White Rabbit Red Rabbit

When:
August 4, 2018 @ 8:00 pm
2018-08-04T20:00:00-04:00
2018-08-04T20:15:00-04:00
Where:
Old Church Theatre
940 Bonisteel Rd
Cost:
$20 in advance $25 at the door
White Rabbit Red Rabbit @ Old Church Theatre

Will you participate? Will you be manipulated? Will you listen? Will you really listen?

 With no rehearsals, no director, a different actor each night, and a script waiting in a sealed envelope on stage, internationally acclaimed White Rabbit Red Rabbit, by Iranian writer Nassim Soleimanpour, is an audacious theatrical experiment and a potent reminder of the transgressive and transformative power of theatre.

On the evening of August 4th The Old Church Theatre in association with Aurora Nova, presents White Rabbit Red written by Nassim Soleimanpour.  Mihal Zada will see the script for the first time that night and perform this unique play.


Get Tickets

Forbidden to leave his native Iran, Soleimanpour wrote a play which travelled the world in his place. The audience joins each different performer on a journey into the unknown; stumbling upon the personal and profound, the limits of liberty and ultimately where theatre can take you. Since its joint premiere in 2011, the play has been translated into over 25 different languages and has been performed over 1000 times by some of the biggest names in theatre and film, including actors Whoopi Goldberg, Nathan Lane, John Hurt, Simon McBurney, Stephen Fry, Sinead Cusack, Marcus Brigstocke and Ken Loach.

Recommended for audiences 12+

Between 50-90 minutes

http://www.auroranova.org/white-rabbit-red-rabbit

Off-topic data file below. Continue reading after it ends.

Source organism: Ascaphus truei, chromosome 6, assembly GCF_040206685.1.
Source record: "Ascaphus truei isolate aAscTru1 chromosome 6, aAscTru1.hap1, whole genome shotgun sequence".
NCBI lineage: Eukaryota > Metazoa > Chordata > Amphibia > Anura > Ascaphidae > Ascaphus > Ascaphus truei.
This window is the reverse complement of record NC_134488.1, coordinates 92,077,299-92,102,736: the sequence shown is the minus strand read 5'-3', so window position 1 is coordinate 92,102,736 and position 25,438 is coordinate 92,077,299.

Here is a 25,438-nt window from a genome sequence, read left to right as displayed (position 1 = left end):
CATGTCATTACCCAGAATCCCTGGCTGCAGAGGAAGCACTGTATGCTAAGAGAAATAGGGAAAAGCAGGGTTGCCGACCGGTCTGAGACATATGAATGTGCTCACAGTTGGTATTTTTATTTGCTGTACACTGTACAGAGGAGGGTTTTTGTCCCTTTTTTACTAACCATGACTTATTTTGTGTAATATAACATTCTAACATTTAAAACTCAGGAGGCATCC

Press Quotes:

“A stunning piece of theatre, thought-provoking and morally unsettling.” Fringereview

“Nassim Soleimanpour is a fiercely – even frighteningly – original voice, and a thrillingly adept craftsman… Go see!” The Skinny

“Wildly unpredictable and completely unforgettable, White Rabbit Red Rabbit is a punch in the air for self-expression; a testament to the power of words to transcend cultures and borders. You have to be there.” New Zealand Herald

Awards:
Dublin Fringe Festival Best New Performance 2012
Summerworks Outstanding New Performance Text Award 2011
The Arches Brick Award, Edinburgh Festival Fringe 2011

Nassim Soleimanpour is an independent multidisciplinary theatre maker from Tehran, Iran. His plays have been translated into 20 languages. Best known for his play White Rabbit Red Rabbit, written to travel the world when he couldn’t, his work has been awarded the Dublin Fringe Festival Best New Performance, Summerworks Outstanding New Performance Text Award and The Arches Brick Award (Edinburgh Fringe) as well as picking up nominations for a Total Theatre and Brighton Fringe Pick of Edinburgh Award.

By the time Nassim was permitted to travel for the first time in early 2013, his play White Rabbit Red Rabbit had been performed over 1000 times in 20 languages. Since then Nassim has facilitated workshops and panels in different countries including World Theatre Festival (Brisbane), Tolhuistuin (Amsterdam), SESC Vila Mariana (Sao Paulo), Schauspielhaus (Vienna), DPAC (Kuala Lampur), Theatertreffen (Berlin), British Council (London), Asia House (London) and University of Bremen (Germany).

Nassim’s second play Blind Hamlet for the London based Actors Touring Company premiered at the 2014 Edinburgh Festival Fringe and has since toured extensively around the UK and was received well in Bucharest and Copenhagen. His third play BLANK premiered in November 2015 at Dancing on the Edge Festival in Amsterdam and Utrecht followed by performances at Radar Festival in London.

2017 saw the premiere of Nassim’s latest play, the eponymously titled NASSIM which features the playwright himself on stage. Co-produced by the Bush Theatre in London, the play premiered at the Edinburgh Festival Fringe to great acclaim, winning the prestigious Scotsman Fringe First Award. Nassim now lives in Berlin with his wife Shirin and dog Echo, and tours the world with NASSIM while working on new material for the stage.

Note: This play is NOT overtly political, and should not be portrayed as such. It operates on a deeper, metaphoric level, and very expressly avoids overt political comment. All media and press agents have to keep in mind that the playwright is an Iranian native. We therefore ask the press to be judicious in their reportage.